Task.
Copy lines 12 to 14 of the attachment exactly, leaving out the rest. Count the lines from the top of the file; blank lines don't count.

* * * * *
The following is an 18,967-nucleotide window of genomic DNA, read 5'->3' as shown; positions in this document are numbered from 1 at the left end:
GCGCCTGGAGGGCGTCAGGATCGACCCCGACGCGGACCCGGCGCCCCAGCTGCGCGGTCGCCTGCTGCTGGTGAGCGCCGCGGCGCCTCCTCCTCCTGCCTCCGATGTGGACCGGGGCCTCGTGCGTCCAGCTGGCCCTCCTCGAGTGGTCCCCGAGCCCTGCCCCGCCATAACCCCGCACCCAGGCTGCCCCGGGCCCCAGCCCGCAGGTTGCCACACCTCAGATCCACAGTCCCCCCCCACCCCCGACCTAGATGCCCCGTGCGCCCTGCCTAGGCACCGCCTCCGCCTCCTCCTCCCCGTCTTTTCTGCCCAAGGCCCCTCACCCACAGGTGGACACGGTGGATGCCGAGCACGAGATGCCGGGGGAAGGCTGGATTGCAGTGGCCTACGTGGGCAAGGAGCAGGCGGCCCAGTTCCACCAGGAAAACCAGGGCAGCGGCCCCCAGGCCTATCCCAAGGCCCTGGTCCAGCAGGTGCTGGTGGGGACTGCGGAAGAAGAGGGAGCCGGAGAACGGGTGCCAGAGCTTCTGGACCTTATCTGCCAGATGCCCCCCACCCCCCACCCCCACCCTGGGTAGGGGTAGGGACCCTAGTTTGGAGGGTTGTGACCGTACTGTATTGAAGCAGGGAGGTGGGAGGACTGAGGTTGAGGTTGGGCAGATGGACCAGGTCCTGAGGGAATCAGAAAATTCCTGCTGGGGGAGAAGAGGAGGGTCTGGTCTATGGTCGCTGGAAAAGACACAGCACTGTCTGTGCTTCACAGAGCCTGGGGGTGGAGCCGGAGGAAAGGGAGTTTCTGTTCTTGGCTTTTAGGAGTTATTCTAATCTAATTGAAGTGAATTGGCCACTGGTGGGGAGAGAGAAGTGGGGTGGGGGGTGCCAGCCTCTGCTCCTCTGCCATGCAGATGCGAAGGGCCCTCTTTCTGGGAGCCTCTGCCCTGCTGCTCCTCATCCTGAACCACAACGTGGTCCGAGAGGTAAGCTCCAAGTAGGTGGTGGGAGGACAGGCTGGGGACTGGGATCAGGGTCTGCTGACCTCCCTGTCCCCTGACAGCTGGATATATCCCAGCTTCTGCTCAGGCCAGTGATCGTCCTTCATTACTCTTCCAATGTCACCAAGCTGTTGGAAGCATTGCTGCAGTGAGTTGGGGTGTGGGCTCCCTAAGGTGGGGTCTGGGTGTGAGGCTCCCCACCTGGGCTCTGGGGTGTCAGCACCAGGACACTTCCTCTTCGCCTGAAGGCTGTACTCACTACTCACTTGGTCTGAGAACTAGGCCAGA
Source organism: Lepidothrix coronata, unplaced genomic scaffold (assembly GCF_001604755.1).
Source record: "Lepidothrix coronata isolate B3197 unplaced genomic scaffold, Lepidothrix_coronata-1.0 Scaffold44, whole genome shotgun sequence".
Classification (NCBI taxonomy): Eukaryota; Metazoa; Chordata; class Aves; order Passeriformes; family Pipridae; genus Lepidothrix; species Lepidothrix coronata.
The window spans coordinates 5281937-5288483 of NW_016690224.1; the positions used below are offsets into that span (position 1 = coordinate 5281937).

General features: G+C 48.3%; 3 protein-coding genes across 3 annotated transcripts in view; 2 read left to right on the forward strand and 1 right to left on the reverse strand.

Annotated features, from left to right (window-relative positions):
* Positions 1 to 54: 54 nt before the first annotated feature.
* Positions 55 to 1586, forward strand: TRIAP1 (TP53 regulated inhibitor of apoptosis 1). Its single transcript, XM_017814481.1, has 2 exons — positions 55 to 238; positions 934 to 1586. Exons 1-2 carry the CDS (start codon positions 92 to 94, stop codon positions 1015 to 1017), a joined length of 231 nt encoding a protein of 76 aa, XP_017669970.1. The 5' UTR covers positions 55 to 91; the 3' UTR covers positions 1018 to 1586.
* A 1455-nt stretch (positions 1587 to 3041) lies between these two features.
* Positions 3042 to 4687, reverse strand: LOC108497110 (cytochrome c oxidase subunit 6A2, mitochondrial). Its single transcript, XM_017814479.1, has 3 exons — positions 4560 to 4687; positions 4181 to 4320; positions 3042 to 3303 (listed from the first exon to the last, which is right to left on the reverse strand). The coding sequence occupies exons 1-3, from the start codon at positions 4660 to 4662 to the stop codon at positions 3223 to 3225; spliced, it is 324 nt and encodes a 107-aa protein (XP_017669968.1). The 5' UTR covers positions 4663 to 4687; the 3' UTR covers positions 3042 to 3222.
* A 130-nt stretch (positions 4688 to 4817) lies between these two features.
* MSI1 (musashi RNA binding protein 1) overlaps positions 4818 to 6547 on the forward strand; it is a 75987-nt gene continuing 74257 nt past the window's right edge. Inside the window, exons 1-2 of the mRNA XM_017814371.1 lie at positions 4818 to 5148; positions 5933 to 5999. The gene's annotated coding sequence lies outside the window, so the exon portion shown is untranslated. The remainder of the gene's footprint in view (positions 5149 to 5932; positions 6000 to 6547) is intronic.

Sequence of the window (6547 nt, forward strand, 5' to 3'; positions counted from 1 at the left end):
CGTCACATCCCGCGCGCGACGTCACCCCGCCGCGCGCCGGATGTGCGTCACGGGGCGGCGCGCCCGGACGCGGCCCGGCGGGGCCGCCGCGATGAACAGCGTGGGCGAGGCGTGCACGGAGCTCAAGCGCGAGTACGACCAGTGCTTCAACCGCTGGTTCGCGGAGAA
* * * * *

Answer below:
* Positions 3042 to 4687, reverse strand: LOC108497110 (cytochrome c oxidase subunit 6A2, mitochondrial). Its single transcript, XM_017814479.1, has 3 exons — positions 4560 to 4687; positions 4181 to 4320; positions 3042 to 3303 (listed from the first exon to the last, which is right to left on the reverse strand). The coding sequence occupies exons 1-3, from the start codon at positions 4660 to 4662 to the stop codon at positions 3223 to 3225; spliced, it is 324 nt and encodes a 107-aa protein (XP_017669968.1). The 5' UTR covers positions 4663 to 4687; the 3' UTR covers positions 3042 to 3222.
* A 130-nt stretch (positions 4688 to 4817) lies between these two features.
* MSI1 (musashi RNA binding protein 1) overlaps positions 4818 to 6547 on the forward strand; it is a 75987-nt gene continuing 74257 nt past the window's right edge. Inside the window, exons 1-2 of the mRNA XM_017814371.1 lie at positions 4818 to 5148; positions 5933 to 5999. The gene's annotated coding sequence lies outside the window, so the exon portion shown is untranslated. The remainder of the gene's footprint in view (positions 5149 to 5932; positions 6000 to 6547) is intronic.